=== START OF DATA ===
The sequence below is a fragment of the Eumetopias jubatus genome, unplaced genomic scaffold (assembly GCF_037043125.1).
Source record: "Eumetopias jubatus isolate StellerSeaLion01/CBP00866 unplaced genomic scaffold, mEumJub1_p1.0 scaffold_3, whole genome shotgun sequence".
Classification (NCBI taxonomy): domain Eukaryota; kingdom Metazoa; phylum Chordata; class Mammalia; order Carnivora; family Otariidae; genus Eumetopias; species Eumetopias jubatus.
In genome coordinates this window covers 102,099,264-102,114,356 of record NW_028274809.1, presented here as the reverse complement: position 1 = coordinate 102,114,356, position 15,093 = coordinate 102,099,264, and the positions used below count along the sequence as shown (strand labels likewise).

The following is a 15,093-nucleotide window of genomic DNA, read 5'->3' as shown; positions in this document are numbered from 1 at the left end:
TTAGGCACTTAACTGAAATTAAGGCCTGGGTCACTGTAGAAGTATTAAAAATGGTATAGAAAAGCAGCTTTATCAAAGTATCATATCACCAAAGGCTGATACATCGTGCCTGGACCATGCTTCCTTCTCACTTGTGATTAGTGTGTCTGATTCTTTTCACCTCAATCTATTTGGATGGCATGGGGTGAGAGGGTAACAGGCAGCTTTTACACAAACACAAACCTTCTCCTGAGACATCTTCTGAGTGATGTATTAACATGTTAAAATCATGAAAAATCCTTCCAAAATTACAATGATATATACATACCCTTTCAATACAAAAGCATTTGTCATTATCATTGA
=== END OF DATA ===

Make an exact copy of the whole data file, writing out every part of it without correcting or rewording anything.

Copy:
The sequence below is a fragment of the Eumetopias jubatus genome, unplaced genomic scaffold (assembly GCF_037043125.1).
Source record: "Eumetopias jubatus isolate StellerSeaLion01/CBP00866 unplaced genomic scaffold, mEumJub1_p1.0 scaffold_3, whole genome shotgun sequence".
Classification (NCBI taxonomy): domain Eukaryota; kingdom Metazoa; phylum Chordata; class Mammalia; order Carnivora; family Otariidae; genus Eumetopias; species Eumetopias jubatus.
In genome coordinates this window covers 102,099,264-102,114,356 of record NW_028274809.1, presented here as the reverse complement: position 1 = coordinate 102,114,356, position 15,093 = coordinate 102,099,264, and the positions used below count along the sequence as shown (strand labels likewise).

The following is a 15,093-nucleotide window of genomic DNA, read 5'->3' as shown; positions in this document are numbered from 1 at the left end:
TTAGGCACTTAACTGAAATTAAGGCCTGGGTCACTGTAGAAGTATTAAAAATGGTATAGAAAAGCAGCTTTATCAAAGTATCATATCACCAAAGGCTGATACATCGTGCCTGGACCATGCTTCCTTCTCACTTGTGATTAGTGTGTCTGATTCTTTTCACCTCAATCTATTTGGATGGCATGGGGTGAGAGGGTAACAGGCAGCTTTTACACAAACACAAACCTTCTCCTGAGACATCTTCTGAGTGATGTATTAACATGTTAAAATCATGAAAAATCCTTCCAAAATTACAATGATATATACATACCCTTTCAATACAAAAGCATTTGTCATTATCATTGA